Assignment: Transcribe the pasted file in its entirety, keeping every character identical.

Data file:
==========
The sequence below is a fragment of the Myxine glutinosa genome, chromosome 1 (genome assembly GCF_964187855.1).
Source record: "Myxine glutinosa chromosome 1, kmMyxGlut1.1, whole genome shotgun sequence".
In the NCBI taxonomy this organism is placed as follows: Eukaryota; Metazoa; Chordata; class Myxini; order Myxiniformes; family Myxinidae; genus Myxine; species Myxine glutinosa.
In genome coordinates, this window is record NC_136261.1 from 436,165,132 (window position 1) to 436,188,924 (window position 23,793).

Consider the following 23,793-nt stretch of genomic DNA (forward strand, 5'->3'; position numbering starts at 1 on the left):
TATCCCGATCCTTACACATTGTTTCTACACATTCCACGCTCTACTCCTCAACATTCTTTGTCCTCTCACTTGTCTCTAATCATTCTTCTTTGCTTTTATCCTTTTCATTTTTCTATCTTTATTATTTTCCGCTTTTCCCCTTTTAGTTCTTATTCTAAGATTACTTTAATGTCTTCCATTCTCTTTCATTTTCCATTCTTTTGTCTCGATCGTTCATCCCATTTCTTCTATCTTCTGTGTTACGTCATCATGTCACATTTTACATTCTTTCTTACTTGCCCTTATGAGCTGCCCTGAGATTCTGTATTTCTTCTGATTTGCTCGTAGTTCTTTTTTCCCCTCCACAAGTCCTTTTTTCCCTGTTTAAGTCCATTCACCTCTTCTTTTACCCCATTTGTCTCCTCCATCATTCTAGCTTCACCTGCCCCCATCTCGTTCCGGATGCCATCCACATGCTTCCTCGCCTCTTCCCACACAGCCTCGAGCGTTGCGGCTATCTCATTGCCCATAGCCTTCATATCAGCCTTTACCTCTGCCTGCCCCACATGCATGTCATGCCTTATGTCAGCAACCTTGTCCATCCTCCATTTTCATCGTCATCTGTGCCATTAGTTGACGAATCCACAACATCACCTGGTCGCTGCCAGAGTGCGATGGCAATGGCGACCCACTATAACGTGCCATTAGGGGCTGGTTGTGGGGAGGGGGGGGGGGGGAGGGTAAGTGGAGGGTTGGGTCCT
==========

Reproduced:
The sequence below is a fragment of the Myxine glutinosa genome, chromosome 1 (genome assembly GCF_964187855.1).
Source record: "Myxine glutinosa chromosome 1, kmMyxGlut1.1, whole genome shotgun sequence".
In the NCBI taxonomy this organism is placed as follows: Eukaryota; Metazoa; Chordata; class Myxini; order Myxiniformes; family Myxinidae; genus Myxine; species Myxine glutinosa.
In genome coordinates, this window is record NC_136261.1 from 436,165,132 (window position 1) to 436,188,924 (window position 23,793).

Consider the following 23,793-nt stretch of genomic DNA (forward strand, 5'->3'; position numbering starts at 1 on the left):
TATCCCGATCCTTACACATTGTTTCTACACATTCCACGCTCTACTCCTCAACATTCTTTGTCCTCTCACTTGTCTCTAATCATTCTTCTTTGCTTTTATCCTTTTCATTTTTCTATCTTTATTATTTTCCGCTTTTCCCCTTTTAGTTCTTATTCTAAGATTACTTTAATGTCTTCCATTCTCTTTCATTTTCCATTCTTTTGTCTCGATCGTTCATCCCATTTCTTCTATCTTCTGTGTTACGTCATCATGTCACATTTTACATTCTTTCTTACTTGCCCTTATGAGCTGCCCTGAGATTCTGTATTTCTTCTGATTTGCTCGTAGTTCTTTTTTCCCCTCCACAAGTCCTTTTTTCCCTGTTTAAGTCCATTCACCTCTTCTTTTACCCCATTTGTCTCCTCCATCATTCTAGCTTCACCTGCCCCCATCTCGTTCCGGATGCCATCCACATGCTTCCTCGCCTCTTCCCACACAGCCTCGAGCGTTGCGGCTATCTCATTGCCCATAGCCTTCATATCAGCCTTTACCTCTGCCTGCCCCACATGCATGTCATGCCTTATGTCAGCAACCTTGTCCATCCTCCATTTTCATCGTCATCTGTGCCATTAGTTGACGAATCCACAACATCACCTGGTCGCTGCCAGAGTGCGATGGCAATGGCGACCCACTATAACGTGCCATTAGGGGCTGGTTGTGGGGAGGGGGGGGGGGGGAGGGTAAGTGGAGGGTTGGGTCCT